And So We Drive

Porsche Taycan "Electric Sport Sound"

I started and never finished a post last week about the new “Porsche Electric Sport Sound” sound package for the Porsche Taycan. For $580, you can add the option for your Taycan to make noise. So far, a little strange, but I couldn’t decide what I thought of it. On the one hand, it seemed a superfluous upcharge, for something with $0 of marginal cost. On the other hand, when has that stopped manufacturers before?

Then yesterday Motor Authority clarified that “the noise resonates somewhere between a throaty 6-cylinder warble, or high-strung V-8. It’s not especially pleasant, and after about 30 minutes it becomes a nuisance.”

Porsche isn’t selling just any noise; it is selling the sound of a fake, naturally aspirated engine. And that’s a problem, not because it’s a $580 option on a Porsche, but because it reinforces that manufacturers don’t yet know how to give electric cars character. They know how to make electric vehicles quick, but character is more than that. Porsche is insecure that the Taycan, for all its performance and handling accolades, will be fun and stirring without some made-up engine noise.¹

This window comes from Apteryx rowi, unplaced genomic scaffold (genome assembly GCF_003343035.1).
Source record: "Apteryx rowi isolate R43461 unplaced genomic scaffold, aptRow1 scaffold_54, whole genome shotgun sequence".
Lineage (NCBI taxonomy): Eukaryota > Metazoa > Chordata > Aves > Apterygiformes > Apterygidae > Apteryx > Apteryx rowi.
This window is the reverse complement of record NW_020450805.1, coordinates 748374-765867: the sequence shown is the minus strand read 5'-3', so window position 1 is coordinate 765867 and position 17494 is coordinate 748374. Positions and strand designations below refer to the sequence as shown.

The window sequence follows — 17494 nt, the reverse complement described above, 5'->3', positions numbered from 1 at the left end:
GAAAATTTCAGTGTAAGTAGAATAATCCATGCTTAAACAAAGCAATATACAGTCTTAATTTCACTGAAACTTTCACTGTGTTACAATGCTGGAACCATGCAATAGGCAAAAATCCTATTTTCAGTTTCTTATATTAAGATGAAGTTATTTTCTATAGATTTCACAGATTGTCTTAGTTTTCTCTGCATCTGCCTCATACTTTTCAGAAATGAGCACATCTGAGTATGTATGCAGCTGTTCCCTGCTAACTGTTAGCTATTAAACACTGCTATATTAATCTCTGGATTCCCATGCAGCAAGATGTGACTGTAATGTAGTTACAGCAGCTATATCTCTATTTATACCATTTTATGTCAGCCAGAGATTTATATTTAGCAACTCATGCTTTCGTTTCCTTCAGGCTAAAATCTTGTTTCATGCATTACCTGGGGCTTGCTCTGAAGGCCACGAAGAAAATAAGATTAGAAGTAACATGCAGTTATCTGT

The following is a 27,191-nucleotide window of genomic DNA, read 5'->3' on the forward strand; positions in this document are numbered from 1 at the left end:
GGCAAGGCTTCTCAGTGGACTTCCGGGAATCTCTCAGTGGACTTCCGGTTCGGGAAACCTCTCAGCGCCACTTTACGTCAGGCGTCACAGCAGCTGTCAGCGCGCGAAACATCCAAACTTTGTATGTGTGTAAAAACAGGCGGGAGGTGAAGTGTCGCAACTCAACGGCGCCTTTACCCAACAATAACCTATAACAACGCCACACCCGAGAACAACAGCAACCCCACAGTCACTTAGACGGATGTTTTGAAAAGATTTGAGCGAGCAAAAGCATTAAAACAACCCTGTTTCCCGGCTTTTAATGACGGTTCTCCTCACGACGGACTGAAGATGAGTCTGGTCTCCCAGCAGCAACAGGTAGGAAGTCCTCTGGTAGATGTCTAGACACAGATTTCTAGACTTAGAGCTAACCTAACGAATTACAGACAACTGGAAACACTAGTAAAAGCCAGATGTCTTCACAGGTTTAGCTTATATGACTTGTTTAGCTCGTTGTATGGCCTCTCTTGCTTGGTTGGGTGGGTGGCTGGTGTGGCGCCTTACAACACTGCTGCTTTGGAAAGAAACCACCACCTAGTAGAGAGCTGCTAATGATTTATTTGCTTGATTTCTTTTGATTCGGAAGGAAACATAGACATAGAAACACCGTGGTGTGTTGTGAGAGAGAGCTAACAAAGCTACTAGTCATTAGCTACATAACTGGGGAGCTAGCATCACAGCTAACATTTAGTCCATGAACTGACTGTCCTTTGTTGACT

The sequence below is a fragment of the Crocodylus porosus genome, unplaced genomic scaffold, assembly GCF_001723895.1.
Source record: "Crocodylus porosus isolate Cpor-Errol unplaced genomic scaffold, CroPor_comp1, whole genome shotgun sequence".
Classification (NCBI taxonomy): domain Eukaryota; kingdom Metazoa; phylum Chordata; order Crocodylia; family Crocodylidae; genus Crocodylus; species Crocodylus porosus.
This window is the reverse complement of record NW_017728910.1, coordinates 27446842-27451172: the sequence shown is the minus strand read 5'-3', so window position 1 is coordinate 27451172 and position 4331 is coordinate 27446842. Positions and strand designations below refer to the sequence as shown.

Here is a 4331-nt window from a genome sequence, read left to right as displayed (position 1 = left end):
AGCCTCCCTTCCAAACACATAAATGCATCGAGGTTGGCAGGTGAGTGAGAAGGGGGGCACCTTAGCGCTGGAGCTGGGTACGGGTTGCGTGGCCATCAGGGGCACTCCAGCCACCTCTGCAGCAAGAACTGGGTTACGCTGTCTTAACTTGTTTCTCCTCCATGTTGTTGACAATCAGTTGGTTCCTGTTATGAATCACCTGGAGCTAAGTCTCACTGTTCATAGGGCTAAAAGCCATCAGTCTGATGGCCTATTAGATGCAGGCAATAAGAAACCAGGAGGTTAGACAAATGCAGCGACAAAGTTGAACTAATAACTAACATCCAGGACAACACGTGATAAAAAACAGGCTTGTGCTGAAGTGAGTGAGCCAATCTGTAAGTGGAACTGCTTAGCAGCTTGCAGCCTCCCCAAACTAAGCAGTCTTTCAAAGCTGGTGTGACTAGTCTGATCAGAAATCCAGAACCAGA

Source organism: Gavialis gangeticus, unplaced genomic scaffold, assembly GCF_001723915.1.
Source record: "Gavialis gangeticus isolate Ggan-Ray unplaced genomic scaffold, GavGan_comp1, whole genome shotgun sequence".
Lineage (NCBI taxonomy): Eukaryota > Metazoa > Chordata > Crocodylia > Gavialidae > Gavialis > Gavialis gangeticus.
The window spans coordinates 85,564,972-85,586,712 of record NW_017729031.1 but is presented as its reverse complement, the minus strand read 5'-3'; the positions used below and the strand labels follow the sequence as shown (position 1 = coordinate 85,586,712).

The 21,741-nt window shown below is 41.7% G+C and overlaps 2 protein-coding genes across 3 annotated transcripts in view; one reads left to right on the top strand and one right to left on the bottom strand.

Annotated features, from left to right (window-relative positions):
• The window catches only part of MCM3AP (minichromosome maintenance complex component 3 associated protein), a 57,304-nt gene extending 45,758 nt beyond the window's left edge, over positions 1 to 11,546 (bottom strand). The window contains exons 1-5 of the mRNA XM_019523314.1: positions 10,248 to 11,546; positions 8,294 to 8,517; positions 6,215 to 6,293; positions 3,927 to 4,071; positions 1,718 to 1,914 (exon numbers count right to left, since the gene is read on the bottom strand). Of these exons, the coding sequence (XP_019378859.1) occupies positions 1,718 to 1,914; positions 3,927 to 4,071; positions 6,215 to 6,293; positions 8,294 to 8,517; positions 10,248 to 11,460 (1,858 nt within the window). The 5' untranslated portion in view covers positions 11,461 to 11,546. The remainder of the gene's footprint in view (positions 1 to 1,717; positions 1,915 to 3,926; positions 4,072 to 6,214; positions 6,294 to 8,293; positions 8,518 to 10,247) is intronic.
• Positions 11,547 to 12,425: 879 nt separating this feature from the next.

Credit to Tesla; for all the company’s faults, it has owned, from the beginning, that electric cars have their own character. I’m disappointed to see Porsche offer this option because it shows that Porsche doesn’t believe that an electric vehicle can be as exciting as a car with an internal combustion engine.² If electric is the future, as every major automaker seems to think it is, then we better hope Porsche is wrong, and that an option like “Electric Sport Sound” is unnecessary.

In the last month, Porsche has basically confirmed both that soon will be electric, and that it does not believe electric cars can be that exciting. Where does that leave us?

Notes

  1. I know some would argue that piped-in engine noises on ICE cars suffer from the same problem, but I disagree -- at least there it's a real noise, albeit artificially enhanced or transmitted. In this case it's the noise of a completely different vehicle.
  2. As Bugatti itself seems to concede in its press release, in saying that this is the last speed record it will chase.
Nav
Follow
by Tyler Carbone